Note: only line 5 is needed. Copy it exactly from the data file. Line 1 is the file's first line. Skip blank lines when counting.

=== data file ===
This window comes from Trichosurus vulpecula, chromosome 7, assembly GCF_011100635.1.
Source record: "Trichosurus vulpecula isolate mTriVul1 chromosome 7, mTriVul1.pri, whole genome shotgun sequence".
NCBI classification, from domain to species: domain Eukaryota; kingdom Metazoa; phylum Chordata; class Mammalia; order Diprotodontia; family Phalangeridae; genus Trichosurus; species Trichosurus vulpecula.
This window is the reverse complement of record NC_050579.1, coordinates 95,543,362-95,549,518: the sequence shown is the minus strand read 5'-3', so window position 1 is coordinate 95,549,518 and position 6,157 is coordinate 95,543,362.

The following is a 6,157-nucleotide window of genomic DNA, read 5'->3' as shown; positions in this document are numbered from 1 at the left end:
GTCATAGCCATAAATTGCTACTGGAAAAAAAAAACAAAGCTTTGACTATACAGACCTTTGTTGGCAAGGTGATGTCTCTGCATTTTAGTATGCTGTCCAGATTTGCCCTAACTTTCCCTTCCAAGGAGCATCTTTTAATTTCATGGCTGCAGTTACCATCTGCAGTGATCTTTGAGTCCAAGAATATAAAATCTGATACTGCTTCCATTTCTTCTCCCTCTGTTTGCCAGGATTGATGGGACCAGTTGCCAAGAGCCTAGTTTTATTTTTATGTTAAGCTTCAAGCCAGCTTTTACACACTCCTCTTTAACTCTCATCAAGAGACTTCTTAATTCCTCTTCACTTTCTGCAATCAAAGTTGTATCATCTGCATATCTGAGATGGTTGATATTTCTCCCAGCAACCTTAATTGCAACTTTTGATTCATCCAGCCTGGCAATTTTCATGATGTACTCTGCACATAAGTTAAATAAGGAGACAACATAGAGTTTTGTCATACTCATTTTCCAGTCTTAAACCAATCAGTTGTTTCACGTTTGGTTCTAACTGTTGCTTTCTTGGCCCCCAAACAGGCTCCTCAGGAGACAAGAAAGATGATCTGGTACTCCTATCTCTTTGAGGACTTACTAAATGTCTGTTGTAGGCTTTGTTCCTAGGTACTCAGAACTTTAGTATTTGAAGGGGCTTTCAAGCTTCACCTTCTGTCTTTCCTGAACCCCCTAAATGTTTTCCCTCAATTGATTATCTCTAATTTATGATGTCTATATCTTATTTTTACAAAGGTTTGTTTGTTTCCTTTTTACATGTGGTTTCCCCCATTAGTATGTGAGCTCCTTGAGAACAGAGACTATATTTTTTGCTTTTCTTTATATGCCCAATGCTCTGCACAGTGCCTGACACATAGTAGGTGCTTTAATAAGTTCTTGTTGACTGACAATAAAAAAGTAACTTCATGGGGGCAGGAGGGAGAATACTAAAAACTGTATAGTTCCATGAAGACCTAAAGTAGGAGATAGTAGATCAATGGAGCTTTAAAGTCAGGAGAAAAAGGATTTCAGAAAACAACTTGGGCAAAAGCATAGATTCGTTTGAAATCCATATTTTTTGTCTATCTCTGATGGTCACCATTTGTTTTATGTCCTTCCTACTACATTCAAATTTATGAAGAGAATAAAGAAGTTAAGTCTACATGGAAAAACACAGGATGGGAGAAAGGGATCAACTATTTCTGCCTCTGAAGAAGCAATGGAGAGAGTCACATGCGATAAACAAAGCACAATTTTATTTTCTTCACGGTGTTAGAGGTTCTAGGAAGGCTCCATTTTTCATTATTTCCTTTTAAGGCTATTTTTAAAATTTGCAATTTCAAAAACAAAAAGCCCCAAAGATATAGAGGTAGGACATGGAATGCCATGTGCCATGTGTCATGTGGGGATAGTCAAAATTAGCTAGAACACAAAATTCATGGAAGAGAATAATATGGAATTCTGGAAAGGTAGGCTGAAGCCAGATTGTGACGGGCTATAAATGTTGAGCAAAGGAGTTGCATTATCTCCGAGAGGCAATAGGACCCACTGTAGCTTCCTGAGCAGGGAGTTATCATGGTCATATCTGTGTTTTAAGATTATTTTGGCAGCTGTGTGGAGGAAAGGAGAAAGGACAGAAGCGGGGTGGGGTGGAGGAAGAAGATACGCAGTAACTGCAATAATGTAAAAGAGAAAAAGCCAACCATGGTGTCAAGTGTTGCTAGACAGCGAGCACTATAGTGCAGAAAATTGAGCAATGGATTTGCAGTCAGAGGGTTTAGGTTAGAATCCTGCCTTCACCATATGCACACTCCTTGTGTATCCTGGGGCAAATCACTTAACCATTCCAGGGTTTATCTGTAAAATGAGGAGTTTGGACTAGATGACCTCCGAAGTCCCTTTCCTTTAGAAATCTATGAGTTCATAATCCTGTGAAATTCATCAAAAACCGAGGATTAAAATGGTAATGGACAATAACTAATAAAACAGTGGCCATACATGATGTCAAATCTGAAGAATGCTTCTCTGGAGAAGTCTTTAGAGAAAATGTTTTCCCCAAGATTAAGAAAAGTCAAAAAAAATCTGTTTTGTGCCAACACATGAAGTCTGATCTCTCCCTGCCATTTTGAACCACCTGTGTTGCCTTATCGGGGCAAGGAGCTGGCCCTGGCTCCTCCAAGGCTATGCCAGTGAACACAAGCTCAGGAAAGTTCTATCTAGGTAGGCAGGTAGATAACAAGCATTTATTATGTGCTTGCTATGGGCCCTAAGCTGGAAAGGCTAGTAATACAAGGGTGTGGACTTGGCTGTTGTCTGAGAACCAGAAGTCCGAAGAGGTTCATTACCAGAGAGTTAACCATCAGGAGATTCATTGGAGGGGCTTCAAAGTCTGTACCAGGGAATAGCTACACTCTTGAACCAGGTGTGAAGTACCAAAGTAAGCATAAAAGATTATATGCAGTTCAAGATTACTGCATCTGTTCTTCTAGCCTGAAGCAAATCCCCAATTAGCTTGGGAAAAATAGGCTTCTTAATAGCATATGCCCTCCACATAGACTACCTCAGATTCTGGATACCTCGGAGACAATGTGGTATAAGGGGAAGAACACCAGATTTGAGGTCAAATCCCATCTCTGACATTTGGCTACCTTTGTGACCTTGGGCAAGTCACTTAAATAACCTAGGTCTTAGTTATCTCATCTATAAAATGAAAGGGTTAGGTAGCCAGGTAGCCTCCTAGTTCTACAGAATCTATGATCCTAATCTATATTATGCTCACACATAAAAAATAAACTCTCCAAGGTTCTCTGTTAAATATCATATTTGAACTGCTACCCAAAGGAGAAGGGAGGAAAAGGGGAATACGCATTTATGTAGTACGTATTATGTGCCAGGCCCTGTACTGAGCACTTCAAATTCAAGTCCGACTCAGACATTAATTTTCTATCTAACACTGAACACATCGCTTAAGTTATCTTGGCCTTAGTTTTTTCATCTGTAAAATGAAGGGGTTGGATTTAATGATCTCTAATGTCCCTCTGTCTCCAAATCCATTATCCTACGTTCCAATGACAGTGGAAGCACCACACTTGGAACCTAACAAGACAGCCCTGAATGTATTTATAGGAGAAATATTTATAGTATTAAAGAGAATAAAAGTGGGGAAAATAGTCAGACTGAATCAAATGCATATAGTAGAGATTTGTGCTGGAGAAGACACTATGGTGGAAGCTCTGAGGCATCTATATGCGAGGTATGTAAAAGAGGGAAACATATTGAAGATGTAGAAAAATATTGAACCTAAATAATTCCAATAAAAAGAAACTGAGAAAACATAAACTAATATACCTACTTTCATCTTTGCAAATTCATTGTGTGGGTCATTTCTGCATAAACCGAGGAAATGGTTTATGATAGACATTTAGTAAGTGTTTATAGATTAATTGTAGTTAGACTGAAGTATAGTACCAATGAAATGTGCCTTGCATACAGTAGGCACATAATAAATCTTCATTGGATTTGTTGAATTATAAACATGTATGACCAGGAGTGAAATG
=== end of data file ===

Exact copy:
The following is a 6,157-nucleotide window of genomic DNA, read 5'->3' as shown; positions in this document are numbered from 1 at the left end: